Brazil approves medical marijuana, as Latin America drug taboo softens

World – Brazil has approved medicinal cannabis-based products, the country’s pharmaceutical regulator Anvisa said on Tuesday, becoming the latest drug-ravaged Latin American nation to sign off on medical marijuana.

The new regulations will be published in the country’s official gazette in the next few days and come into law 90 days after that, Anvisa said. It also set out specific rules for the manufacture, import, sale, packaging, marketing and regulation of the new class of cannabis-based products.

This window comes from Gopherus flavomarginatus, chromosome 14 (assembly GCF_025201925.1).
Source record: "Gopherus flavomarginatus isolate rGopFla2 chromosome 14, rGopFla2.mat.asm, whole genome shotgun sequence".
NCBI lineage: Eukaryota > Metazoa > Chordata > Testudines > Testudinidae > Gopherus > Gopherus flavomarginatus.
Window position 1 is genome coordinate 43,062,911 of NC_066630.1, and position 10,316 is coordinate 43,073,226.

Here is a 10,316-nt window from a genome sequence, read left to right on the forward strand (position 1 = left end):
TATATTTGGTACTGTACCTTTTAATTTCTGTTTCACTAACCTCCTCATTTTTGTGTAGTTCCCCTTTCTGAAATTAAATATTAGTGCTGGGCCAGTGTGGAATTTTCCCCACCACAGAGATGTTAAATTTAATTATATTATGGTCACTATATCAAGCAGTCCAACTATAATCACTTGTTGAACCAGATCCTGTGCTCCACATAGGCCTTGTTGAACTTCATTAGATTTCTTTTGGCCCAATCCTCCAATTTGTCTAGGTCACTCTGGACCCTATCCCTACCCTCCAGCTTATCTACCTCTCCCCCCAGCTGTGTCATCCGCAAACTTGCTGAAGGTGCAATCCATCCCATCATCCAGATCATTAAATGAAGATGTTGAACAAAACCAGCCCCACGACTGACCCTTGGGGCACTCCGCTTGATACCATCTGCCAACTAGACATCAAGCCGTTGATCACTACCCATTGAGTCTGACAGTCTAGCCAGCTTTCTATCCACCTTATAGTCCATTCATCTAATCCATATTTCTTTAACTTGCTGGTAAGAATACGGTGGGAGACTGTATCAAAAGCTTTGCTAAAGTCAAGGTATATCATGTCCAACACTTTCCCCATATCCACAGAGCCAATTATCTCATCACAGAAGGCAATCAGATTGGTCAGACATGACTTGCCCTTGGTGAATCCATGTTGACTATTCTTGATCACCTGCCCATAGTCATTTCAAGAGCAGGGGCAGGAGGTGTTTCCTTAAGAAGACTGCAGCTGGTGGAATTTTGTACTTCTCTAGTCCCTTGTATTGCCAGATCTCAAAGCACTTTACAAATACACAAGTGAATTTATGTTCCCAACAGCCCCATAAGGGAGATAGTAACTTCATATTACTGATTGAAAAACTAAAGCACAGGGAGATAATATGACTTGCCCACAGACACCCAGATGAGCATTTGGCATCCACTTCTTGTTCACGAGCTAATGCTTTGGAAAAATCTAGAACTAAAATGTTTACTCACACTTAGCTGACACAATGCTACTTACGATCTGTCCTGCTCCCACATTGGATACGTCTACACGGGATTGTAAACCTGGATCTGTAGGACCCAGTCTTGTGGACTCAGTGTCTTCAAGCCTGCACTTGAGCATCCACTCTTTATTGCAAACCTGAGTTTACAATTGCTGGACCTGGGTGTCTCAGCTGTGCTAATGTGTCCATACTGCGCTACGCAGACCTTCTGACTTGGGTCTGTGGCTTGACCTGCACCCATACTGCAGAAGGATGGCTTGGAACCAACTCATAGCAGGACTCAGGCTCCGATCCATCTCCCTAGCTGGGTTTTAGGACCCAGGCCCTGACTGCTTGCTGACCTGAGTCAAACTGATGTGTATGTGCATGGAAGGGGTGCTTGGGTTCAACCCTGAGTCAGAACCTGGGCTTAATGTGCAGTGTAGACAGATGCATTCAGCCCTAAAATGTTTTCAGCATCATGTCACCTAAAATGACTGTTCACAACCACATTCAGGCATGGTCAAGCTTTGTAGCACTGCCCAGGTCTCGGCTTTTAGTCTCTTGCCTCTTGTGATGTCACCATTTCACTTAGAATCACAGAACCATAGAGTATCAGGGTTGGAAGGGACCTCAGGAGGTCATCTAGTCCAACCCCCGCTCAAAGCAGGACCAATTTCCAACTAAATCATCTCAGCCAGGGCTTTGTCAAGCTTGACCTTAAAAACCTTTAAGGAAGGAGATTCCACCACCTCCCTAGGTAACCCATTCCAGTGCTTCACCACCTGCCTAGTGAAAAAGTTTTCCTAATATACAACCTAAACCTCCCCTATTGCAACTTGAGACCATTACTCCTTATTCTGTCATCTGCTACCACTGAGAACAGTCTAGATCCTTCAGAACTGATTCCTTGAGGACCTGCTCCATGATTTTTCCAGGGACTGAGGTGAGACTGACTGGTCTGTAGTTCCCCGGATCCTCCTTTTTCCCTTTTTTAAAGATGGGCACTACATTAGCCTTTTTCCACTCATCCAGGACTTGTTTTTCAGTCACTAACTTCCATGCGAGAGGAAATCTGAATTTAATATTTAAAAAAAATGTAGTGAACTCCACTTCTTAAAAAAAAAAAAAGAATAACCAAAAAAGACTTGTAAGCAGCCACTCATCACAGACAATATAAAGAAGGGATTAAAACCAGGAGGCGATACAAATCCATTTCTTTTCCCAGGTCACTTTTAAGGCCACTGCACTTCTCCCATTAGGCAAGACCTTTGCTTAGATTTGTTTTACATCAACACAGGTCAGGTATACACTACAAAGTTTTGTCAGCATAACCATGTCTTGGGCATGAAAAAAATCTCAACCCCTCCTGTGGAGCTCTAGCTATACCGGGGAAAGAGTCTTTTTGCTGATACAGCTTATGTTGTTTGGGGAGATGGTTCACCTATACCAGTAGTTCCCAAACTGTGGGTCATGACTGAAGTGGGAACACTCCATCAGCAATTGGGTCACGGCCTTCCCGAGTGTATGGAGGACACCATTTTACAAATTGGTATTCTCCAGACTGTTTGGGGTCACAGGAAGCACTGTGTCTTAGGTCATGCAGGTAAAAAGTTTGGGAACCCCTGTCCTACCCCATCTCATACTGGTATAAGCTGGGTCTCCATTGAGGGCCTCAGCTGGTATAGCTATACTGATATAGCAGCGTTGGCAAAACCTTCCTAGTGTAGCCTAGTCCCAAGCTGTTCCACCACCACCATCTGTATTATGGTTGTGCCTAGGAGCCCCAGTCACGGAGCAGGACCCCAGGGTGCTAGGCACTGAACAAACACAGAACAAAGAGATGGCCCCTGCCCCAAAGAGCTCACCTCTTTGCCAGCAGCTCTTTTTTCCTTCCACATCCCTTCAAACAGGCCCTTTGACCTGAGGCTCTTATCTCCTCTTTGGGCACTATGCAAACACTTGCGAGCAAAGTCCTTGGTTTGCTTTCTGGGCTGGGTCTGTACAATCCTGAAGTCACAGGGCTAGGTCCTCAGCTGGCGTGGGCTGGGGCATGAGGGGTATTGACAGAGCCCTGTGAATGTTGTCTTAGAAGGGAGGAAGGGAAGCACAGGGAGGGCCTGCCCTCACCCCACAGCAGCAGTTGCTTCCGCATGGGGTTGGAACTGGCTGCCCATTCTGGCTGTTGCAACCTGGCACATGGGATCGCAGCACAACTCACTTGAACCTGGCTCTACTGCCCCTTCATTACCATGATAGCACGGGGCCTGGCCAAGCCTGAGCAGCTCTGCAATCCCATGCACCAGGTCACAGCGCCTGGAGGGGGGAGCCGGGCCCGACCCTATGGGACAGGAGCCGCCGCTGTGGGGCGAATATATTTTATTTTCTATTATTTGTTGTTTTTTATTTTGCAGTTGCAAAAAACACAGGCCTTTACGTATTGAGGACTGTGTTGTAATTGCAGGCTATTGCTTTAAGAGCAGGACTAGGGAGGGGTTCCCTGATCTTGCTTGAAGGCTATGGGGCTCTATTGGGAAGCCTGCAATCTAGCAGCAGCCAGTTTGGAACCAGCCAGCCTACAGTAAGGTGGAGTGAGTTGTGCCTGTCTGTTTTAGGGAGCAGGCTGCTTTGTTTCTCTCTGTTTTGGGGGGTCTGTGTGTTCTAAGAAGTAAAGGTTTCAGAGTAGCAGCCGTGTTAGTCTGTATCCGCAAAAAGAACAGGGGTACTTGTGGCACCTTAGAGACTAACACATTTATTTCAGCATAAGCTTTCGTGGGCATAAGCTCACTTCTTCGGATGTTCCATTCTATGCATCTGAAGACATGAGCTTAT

Latin America has suffered countless drug-related deaths in recent decades, and stop-start moves toward the legalization of medical – and even recreational – marijuana in countries like Colombia, Mexico and Uruguay represent a broader reassessment of drug laws in a region long-typified by aggressive prohibition.

Brazil’s decision is also part of a slowly changing worldwide view toward illegal drugs, with growing investment into the medicinal benefits of marijuana and other narcotics.

Nonetheless, in regional terms, Brazil may be arriving late, with both Uruguay and Colombia having both legalized medical marijuana and actively working toward gaining a firm foothold in the booming multibillion-dollar global market.